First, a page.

“You can’t say Hollywood’s chauvinistic because on “M*A*S*H” I had a great opportunity and they taught me some real craft writing. The area I will say that Hollywood is sexist in, is acting. When it comes to casting in TV it’s very much what a person looks like as opposed to what they can do. Television is filled with bodies and faces and less acting ability.”
In all Mary Kay spent three years writing for television, including series such as “Phyllis,” “Maude,” and “Rhoda.”
Her next film role will be opposite Charles Grodin in a production scheduled to start shooting in September. Meanwhile, she continues to write, even though she says: “I find it difficult and torturous. I never feel I’m getting it right and worry about it way too much.”
Mary Kay’s latest screenplay is co-written by Tricia Brock, who produced a TV documentary called The Rush. Filmed at the University of Mississippi, it focused on the local campus sorority. Sororities are an institution peculiar to American colleges and universities which are almost like miniature clubs. These exclusively female fraternities are usually associated with girls of wealthy status who dress alike, often date only boys from equivalent male fraternities, and who are predominantly interested in social climbing.
The term “Rush” applies to the period when sorority girls invite newcomers to try out as potential candidates for sorority membership.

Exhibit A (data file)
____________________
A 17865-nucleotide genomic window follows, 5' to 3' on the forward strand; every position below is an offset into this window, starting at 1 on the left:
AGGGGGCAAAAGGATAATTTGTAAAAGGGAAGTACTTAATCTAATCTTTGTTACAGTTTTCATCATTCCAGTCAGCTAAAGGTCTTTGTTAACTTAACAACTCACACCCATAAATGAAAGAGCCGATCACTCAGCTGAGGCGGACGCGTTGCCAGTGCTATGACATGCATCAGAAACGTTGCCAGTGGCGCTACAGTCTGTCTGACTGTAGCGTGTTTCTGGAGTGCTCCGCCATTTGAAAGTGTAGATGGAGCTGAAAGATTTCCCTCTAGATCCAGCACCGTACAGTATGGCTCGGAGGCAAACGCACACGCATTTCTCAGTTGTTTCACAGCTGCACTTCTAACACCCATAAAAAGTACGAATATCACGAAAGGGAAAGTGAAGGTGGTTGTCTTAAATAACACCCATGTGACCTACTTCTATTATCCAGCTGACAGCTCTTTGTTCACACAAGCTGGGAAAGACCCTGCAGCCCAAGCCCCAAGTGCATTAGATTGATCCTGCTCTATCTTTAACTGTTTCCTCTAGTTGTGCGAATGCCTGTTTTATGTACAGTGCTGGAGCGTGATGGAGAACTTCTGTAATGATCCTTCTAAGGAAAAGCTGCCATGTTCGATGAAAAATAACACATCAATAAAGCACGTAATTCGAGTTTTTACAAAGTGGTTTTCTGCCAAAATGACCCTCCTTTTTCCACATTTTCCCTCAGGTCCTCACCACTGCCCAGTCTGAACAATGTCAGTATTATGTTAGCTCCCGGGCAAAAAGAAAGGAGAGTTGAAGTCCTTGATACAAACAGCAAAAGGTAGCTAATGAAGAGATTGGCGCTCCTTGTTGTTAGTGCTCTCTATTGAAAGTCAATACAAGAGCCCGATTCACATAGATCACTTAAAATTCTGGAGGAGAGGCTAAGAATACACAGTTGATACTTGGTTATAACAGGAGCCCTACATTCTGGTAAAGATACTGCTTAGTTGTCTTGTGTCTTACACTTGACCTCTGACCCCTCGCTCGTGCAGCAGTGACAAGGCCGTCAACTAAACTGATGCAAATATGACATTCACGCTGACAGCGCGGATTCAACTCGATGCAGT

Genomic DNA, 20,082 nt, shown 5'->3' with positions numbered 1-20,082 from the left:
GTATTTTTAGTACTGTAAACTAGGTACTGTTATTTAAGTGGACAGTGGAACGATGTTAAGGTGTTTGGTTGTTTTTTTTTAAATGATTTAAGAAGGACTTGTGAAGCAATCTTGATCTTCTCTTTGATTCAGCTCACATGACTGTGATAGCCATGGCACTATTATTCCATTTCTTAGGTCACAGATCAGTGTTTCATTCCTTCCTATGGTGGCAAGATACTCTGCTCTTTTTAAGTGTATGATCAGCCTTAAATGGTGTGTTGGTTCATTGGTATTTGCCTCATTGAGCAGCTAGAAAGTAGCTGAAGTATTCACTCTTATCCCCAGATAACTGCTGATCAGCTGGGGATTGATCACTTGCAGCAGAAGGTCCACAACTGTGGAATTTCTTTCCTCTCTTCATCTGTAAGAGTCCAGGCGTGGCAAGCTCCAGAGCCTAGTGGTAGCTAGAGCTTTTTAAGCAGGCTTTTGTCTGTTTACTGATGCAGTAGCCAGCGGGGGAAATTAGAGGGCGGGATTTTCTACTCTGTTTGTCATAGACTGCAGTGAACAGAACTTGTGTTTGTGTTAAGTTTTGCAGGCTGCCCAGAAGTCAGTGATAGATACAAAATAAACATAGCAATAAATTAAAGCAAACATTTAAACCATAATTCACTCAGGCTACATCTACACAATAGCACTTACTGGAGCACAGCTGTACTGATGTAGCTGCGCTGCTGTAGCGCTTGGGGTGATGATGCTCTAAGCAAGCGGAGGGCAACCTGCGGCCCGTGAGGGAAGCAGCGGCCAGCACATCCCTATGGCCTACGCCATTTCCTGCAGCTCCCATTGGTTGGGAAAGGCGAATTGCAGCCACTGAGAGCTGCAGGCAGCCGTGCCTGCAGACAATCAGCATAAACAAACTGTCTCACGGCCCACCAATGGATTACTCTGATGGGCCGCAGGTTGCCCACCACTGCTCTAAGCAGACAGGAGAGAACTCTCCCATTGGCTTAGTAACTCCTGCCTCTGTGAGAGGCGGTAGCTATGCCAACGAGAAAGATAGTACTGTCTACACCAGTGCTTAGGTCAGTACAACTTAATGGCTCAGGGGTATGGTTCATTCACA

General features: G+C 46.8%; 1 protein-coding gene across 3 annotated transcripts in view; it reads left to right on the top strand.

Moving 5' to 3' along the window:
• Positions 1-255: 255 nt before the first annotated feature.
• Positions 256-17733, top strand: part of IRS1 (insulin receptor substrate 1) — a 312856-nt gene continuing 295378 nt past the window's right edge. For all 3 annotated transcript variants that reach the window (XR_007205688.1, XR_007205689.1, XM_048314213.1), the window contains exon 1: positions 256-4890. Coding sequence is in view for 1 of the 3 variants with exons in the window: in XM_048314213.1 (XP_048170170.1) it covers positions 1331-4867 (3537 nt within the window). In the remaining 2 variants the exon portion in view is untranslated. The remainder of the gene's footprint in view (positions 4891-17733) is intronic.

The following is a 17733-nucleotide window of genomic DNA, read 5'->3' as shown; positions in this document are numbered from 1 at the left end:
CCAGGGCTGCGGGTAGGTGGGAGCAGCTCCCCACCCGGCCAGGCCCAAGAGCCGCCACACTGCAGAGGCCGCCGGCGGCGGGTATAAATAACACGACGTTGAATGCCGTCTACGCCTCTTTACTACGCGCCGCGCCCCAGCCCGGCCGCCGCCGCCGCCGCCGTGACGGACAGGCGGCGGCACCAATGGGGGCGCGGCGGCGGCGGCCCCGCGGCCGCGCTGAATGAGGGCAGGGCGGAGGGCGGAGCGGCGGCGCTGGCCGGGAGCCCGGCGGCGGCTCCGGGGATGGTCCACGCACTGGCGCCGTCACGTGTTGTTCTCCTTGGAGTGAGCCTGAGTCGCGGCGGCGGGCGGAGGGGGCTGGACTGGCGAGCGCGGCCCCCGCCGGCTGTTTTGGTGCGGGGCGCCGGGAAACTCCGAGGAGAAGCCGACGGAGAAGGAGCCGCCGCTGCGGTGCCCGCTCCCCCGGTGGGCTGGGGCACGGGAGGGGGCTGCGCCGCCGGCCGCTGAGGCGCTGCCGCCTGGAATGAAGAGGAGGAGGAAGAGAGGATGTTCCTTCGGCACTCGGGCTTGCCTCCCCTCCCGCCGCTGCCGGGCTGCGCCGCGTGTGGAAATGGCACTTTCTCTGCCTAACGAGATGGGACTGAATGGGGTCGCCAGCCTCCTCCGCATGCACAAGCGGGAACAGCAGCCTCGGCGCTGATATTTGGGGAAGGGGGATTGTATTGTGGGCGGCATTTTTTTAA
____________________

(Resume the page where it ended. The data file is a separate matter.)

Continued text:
“I was in a sorority college in the early Sixties before they became tragically unhip,” says Mary Kay. “These fraternities have existed for over a hundred years and now they’re stronger than ever, and have once again become a phenomenon.”
Tentatively called The Daughters of America, Mary Kay and Tricia Brock have worked on their screenplay – based on The Rush – for almost three years.
“We’ve been to hell and back on this script,” says the actress, “but we recently turned in our last draft and I think we’re finally there. It will be an ensemble piece about friendship, love, and the need to belong to something larger than yourself. I mean, how can people maintain individuality and still be part of a group which must then have rules and a structure?”
No doubt Mary Kay’s film will help enlighten the issue, but in the meantime casting is due to begin in earnest.
“We’re gonna go on a barnstorming session across the country to places like Dallas, Atlanta, Louisville, and to all the university theater departments. We do not want New York or L.A. actresses because you can tell they’ve never lived that kind of life. We want the fresh...daughters of America.”
[The project described above seems to never have been made. However, Ms. Brock and Ms. Place did finally work on a project together when Ms. Brock wrote and directed the film Killer Diller, due out in 2004. Mary Kay has a small role in the movie about a group of misfits who form a band at a small Missouri Baptist college.-CW]